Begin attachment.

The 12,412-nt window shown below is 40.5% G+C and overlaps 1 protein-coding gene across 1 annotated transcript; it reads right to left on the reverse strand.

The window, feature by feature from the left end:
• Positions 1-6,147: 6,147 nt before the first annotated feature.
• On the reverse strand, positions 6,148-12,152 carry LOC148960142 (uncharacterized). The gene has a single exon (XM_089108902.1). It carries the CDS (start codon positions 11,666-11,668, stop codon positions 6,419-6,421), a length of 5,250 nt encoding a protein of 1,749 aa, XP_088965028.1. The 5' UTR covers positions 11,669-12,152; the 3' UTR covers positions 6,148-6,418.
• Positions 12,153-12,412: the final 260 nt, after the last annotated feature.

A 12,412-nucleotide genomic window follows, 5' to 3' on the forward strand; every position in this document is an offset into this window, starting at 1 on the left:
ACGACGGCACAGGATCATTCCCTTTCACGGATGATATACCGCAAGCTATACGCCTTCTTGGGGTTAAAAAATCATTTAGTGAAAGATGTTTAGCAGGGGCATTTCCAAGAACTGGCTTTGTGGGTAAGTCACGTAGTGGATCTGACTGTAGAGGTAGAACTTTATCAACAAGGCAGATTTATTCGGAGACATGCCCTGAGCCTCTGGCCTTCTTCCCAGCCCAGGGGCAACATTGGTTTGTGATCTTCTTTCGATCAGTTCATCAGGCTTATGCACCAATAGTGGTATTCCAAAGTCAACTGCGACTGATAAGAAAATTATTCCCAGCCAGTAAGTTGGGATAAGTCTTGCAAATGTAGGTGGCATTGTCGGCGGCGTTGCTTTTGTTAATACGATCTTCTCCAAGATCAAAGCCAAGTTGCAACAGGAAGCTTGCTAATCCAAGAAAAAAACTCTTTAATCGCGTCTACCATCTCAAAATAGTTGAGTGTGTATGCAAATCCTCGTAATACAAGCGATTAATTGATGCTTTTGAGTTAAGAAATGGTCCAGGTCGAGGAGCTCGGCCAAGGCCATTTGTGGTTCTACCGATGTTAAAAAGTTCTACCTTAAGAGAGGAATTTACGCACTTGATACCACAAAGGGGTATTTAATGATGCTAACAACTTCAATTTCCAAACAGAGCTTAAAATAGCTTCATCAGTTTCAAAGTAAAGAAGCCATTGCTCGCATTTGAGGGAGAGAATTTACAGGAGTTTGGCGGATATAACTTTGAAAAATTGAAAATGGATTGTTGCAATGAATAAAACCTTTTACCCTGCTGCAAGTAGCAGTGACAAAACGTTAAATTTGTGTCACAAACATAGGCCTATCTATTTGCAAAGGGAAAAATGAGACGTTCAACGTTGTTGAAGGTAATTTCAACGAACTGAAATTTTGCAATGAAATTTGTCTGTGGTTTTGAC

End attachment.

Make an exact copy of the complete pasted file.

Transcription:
The 12,412-nt window shown below is 40.5% G+C and overlaps 1 protein-coding gene across 1 annotated transcript; it reads right to left on the reverse strand.

The window, feature by feature from the left end:
• Positions 1-6,147: 6,147 nt before the first annotated feature.
• On the reverse strand, positions 6,148-12,152 carry LOC148960142 (uncharacterized). The gene has a single exon (XM_089108902.1). It carries the CDS (start codon positions 11,666-11,668, stop codon positions 6,419-6,421), a length of 5,250 nt encoding a protein of 1,749 aa, XP_088965028.1. The 5' UTR covers positions 11,669-12,152; the 3' UTR covers positions 6,148-6,418.
• Positions 12,153-12,412: the final 260 nt, after the last annotated feature.

A 12,412-nucleotide genomic window follows, 5' to 3' on the forward strand; every position in this document is an offset into this window, starting at 1 on the left:
ACGACGGCACAGGATCATTCCCTTTCACGGATGATATACCGCAAGCTATACGCCTTCTTGGGGTTAAAAAATCATTTAGTGAAAGATGTTTAGCAGGGGCATTTCCAAGAACTGGCTTTGTGGGTAAGTCACGTAGTGGATCTGACTGTAGAGGTAGAACTTTATCAACAAGGCAGATTTATTCGGAGACATGCCCTGAGCCTCTGGCCTTCTTCCCAGCCCAGGGGCAACATTGGTTTGTGATCTTCTTTCGATCAGTTCATCAGGCTTATGCACCAATAGTGGTATTCCAAAGTCAACTGCGACTGATAAGAAAATTATTCCCAGCCAGTAAGTTGGGATAAGTCTTGCAAATGTAGGTGGCATTGTCGGCGGCGTTGCTTTTGTTAATACGATCTTCTCCAAGATCAAAGCCAAGTTGCAACAGGAAGCTTGCTAATCCAAGAAAAAAACTCTTTAATCGCGTCTACCATCTCAAAATAGTTGAGTGTGTATGCAAATCCTCGTAATACAAGCGATTAATTGATGCTTTTGAGTTAAGAAATGGTCCAGGTCGAGGAGCTCGGCCAAGGCCATTTGTGGTTCTACCGATGTTAAAAAGTTCTACCTTAAGAGAGGAATTTACGCACTTGATACCACAAAGGGGTATTTAATGATGCTAACAACTTCAATTTCCAAACAGAGCTTAAAATAGCTTCATCAGTTTCAAAGTAAAGAAGCCATTGCTCGCATTTGAGGGAGAGAATTTACAGGAGTTTGGCGGATATAACTTTGAAAAATTGAAAATGGATTGTTGCAATGAATAAAACCTTTTACCCTGCTGCAAGTAGCAGTGACAAAACGTTAAATTTGTGTCACAAACATAGGCCTATCTATTTGCAAAGGGAAAAATGAGACGTTCAACGTTGTTGAAGGTAATTTCAACGAACTGAAATTTTGCAATGAAATTTGTCTGTGGTTTTGAC